Circle, a company that uses blockchain technology to enable instant peer-to-peer (P2P) payments, has raised $60 million from multiple investors, including Chinese venture capital firm IDG Capital Partners and Chinese Internet giant Baidu.
The company also announced that it had created Circle China, a company based in Beijing, ahead of a planned future launch in the world’s most populous nation.
Furthermore, Circle said it would soon allow transfers in Euros for customers in Spain as part of a rollout across Europe in the next month.
Circle converts currency into bitcoins for transfer and then converts the amount back to fiat currency once the transfer is complete. Because settlement of Bitcoin transactions depends on the distributed computing power of the network’s users rather than a central authority, the transaction essentially becomes free for both parties.
Circle is trying to establish itself in the Chinese market by targeting Chinese investment. The company needs investment to expand, and those expansion plans include China. Circle China should let the company pick the brains of Chinese investors with regard to the market and business relationships.
But Circle is not specifically targeting the domestic Chinese money transfer market, said CEO Jeremy Allaire, according to Forbes. And this is a wise move given that tech giants Alipay and Tencent overwhelmingly dominate this space. Circle will instead focus on the Chinese international P2P payments market, as China sent $2.7 billion to people in other nations in 2015.
Blockchain technology, which is best known for powering Bitcoin and other cryptocurrencies, is gaining steam among finance firms because of its potential to streamline processes and increase efficiency. The technology could cut costs by up to $20 billion annually by 2022, according to Santander.
That’s because blockchain, which operates as a distributed ledger, has the ability to allow multiple parties to transfer and store sensitive information in a space that’s secure, permanent, anonymous, and easily accessible. That could simplify paper-heavy, expensive, or logistically complicated financial systems, like remittances and cross-border transfer, shareholder management and ownership exchange, and securities trading, to name a few. And outside of finance, governments and the music industry are investigating the technology’s potential to simplify record-keeping.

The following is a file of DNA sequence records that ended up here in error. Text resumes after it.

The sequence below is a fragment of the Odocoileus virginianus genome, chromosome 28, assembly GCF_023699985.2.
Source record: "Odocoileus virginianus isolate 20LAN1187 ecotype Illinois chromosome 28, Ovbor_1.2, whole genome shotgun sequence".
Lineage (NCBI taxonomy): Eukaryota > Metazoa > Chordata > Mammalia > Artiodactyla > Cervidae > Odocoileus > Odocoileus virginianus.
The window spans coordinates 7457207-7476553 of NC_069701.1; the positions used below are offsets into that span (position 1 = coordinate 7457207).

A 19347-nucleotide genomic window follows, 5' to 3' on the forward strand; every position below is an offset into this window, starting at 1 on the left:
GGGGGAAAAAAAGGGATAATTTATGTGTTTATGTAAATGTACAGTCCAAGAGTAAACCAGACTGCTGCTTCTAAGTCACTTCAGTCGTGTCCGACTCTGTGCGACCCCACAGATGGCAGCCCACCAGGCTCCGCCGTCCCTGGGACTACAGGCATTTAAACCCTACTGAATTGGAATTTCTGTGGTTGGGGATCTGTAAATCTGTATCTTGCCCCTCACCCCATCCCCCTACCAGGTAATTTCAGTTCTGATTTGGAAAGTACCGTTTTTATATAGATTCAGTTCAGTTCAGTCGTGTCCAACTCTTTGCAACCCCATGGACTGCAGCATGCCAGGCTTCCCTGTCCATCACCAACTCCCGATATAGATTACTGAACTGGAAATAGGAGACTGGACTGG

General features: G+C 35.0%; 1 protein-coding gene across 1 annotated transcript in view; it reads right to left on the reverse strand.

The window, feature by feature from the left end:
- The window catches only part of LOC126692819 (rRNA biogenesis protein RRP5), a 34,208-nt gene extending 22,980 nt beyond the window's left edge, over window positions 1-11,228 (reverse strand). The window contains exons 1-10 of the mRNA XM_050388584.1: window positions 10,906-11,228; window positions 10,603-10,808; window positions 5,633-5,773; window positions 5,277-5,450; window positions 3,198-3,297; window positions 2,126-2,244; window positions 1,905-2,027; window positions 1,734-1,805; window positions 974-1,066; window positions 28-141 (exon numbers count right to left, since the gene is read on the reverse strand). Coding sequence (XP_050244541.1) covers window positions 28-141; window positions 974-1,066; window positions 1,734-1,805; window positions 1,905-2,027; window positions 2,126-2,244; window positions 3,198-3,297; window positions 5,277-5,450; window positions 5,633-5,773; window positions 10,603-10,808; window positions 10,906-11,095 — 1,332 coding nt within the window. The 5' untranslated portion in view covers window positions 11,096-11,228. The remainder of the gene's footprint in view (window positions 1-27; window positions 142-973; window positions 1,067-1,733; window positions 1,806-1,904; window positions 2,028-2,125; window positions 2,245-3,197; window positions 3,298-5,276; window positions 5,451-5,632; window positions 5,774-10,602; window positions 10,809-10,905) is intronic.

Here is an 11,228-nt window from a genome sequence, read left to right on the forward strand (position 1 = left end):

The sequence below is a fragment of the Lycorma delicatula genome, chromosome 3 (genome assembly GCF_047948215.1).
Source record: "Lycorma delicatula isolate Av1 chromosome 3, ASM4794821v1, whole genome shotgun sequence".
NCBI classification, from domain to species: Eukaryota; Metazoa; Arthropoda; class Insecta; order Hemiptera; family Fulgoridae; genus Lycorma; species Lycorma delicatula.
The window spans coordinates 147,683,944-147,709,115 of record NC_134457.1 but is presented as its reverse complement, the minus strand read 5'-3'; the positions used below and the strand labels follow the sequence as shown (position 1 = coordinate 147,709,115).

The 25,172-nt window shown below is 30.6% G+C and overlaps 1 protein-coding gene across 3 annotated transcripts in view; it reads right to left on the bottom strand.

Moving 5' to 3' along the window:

As a result, venture capital firms and financial institutions alike are pouring investment into finding, developing, and testing blockchain use cases. Over 50 major financial institutions are involved with collaborative blockchain startups, have begun researching the technology in-house, or have helped fund startups with products rooted in blockchain.
Jaime Toplin, research associate for BI Intelligence, Business Insider’s premium research service, has compiled a detailed report on blockchain technology that explains how blockchain works, why it has the potential to provide a watershed moment for the financial industry, and the different ways it could be put into practice in the coming years.
Here are some key takeaways from the report:
- Spending on capital markets applications of blockchain is expected to grow at a 52% compound annual growth rate (CAGR) through 2019, according to Aite Group, to reach $400 million that year.
- Banks and major financial institutions are working both collaboratively and independently to develop blockchain tech. Over 50 major financial institutions are involved with collaborative blockchain startups, like R3 CEV or Chain. And many are investing in the technology on their own as well.
- Putting blockchain to use for real-world transactions is likely not that far off. If working groups’ tests are successful, firms could be using it to transact real value as early as the end of this year and we could see widespread industry application within the next few years.
In full, the report:
- Examines the funding increases that are pouring into blockchain
- Assesses why blockchain is becoming so popular and what factors are driving up increased research and development
- Explains in full how blockchain technology work and what assets make it valuable and vulnerable
- Identifies pain points in the financial industry and profiles how various firms are using blockchain to solve them
- Demonstrates the challenges to mainstream adoption and their potential solutions